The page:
Naloxone to be deployed to all Windsor police officers
WINDSOR, ONT. -- All Windsor police officers will soon be carrying naloxone.
The Windsor Police Service is expanding its use of naloxone - the drug-reversing tool for people who are overdosing from illegal drugs.
“We’ve been advocating for this for some time,” says Shawn McCurdy, president of the Windsor Police Association.
Currently, McCurdy says just 30-40 officers carry naloxone on shift, but only those working in three units: the cells at headquarters, the City Centre Patrol and in Problem Oriented Policing.
McCurdy says it's too soon to say how long it will take for all 485 uniformed officers to be trained and carrying naloxone on shift.
"We've advocated that it’s a health and safety issue and it’s a benefit to the community," he says.
McCurdy says the online training takes less than an hour for the officers to be trained to use naloxone.
"The general public utilizes it,” says McCurdy. “They can be trained right at your local pharmacy by the pharmacist on how to use it, so the training is quite similar to us. I mean it’s a little more in-depth because we look at policies and procedures; when and where to use it."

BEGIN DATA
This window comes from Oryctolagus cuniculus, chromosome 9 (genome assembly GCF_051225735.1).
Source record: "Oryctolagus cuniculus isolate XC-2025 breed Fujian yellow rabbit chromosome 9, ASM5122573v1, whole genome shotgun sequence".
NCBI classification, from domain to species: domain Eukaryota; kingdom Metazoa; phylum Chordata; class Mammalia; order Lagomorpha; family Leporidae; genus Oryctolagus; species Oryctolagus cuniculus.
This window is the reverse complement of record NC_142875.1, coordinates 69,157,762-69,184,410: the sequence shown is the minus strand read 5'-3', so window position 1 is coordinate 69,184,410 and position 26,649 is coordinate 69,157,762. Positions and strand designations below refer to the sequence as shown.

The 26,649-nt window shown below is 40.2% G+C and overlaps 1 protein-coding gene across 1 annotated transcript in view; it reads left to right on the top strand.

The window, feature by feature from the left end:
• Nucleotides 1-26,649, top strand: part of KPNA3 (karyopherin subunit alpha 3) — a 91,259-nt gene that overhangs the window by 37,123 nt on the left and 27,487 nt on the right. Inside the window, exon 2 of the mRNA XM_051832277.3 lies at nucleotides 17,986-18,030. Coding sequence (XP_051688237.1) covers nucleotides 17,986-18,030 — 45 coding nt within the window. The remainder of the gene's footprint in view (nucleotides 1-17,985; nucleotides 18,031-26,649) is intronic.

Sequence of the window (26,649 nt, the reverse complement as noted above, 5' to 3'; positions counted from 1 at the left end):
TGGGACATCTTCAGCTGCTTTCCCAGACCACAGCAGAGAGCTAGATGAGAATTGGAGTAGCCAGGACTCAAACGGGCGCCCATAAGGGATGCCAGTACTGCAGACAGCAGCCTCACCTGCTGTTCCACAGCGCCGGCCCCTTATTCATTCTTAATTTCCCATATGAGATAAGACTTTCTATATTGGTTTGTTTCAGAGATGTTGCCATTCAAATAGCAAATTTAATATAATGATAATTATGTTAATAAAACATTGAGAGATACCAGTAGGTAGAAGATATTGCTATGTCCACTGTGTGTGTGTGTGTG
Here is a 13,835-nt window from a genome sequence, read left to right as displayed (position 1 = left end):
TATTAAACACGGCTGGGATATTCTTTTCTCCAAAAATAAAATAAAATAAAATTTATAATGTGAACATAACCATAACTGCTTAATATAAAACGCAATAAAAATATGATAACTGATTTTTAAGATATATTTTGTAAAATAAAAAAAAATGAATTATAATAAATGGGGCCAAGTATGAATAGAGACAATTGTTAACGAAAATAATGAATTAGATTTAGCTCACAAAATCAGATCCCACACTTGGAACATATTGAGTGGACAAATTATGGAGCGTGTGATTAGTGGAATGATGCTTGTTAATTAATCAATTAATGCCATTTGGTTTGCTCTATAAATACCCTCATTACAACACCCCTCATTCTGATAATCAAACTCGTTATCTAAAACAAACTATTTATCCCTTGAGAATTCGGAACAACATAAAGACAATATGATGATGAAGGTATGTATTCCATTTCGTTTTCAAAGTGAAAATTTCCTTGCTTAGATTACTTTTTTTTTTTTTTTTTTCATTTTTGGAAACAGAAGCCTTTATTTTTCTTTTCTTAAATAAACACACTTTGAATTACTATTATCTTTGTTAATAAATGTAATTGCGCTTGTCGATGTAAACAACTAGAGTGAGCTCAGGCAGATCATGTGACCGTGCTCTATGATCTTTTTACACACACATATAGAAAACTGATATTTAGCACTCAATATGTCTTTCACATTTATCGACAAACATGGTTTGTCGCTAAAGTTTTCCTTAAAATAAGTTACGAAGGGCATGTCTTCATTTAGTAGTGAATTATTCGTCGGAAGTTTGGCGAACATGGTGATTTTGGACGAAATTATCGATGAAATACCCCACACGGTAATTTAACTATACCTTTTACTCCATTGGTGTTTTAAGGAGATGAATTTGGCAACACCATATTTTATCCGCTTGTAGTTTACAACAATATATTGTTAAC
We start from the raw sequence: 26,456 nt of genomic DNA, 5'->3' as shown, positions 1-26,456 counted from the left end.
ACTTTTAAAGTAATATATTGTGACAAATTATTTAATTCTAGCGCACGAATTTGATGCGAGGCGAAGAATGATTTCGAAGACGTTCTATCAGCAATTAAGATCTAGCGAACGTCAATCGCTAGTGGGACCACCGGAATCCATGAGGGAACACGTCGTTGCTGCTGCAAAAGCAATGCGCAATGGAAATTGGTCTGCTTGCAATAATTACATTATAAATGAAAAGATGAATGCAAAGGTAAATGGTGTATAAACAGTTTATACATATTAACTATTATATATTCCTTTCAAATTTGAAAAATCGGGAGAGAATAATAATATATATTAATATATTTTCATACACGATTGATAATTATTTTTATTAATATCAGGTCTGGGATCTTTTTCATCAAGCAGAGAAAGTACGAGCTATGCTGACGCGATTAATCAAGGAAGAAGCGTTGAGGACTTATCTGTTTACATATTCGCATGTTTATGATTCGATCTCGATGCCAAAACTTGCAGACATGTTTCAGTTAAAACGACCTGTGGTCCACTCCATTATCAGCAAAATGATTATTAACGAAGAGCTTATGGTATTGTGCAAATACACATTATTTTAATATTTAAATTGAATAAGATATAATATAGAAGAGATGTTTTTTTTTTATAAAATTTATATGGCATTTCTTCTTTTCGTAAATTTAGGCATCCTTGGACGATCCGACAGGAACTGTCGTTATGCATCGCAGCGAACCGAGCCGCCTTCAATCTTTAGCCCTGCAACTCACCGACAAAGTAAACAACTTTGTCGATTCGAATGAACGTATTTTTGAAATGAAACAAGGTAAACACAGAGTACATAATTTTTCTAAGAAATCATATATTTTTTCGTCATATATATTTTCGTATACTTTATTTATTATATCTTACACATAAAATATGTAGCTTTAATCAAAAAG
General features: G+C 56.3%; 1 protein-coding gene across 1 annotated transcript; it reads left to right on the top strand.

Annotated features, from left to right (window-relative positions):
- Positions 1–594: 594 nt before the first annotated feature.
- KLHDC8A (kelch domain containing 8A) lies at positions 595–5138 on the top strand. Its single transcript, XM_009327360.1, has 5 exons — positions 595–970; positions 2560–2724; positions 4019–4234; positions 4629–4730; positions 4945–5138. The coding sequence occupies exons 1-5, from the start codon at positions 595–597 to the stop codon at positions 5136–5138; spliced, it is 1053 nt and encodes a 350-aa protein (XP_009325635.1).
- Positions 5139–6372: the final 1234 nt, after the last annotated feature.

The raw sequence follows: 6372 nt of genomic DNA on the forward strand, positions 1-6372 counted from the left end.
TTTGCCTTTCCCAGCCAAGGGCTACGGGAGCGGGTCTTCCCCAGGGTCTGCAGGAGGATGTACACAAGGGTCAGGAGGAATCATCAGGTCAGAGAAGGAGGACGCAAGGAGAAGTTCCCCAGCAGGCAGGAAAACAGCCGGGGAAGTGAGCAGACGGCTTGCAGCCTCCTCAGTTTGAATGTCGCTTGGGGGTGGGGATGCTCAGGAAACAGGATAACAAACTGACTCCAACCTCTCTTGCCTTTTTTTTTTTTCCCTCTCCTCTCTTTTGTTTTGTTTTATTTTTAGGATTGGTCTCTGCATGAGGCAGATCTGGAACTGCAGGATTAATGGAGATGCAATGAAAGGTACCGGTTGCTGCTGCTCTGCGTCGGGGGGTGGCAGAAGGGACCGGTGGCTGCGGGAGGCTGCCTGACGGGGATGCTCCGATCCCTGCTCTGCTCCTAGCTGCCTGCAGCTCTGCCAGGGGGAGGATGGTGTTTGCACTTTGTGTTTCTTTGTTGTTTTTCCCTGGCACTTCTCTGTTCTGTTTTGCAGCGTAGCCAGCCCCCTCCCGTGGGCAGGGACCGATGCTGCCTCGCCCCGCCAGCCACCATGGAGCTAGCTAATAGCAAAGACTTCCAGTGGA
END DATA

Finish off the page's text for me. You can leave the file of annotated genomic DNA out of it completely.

Now that administering naloxone is protected under the Good Samaritan Act, McCurdy says officers don't have to worry about being investigated by the SIU (Special Investigations Unit) if they give naloxone and it hurts, or kills a civilian.
The Windsor Police Service is one of the last in Ontario to give naloxone to all of its frontline officers.
He was reluctant to comment on why it took so long for Windsor's Chief of Police to reverse this decision, saying "this is a good decision by the Chief.”
"This has been a long time waiting,” he says. “We've been advocating for a long time. Its peace of mind (for officers)."
Chief Pam Mizuno says the decision was made as a result of the City of Windsor opening an emergency shelter for the homeless.
Both the Salvation Army and Downtown Mission are in the midst of COVID-19 outbreaks and are restricting access to their facilities.
"As a result of this we have several officers working in these shelters, who may have to work in these shelters from all areas of the service, because it is a contract duty position. But as well, officers on regular patrol may be working in these area," says Mizuno.
The Chief expects it will take two to three weeks to have all the officers trained and equipped with naloxone kits, which are free of charge from the Health Unit.
When asked if this means the emergency shelter will be open indefinitely, Mizuno declined to comment on that, as it is a City and WECHU matter to decide how long the shelter will be open.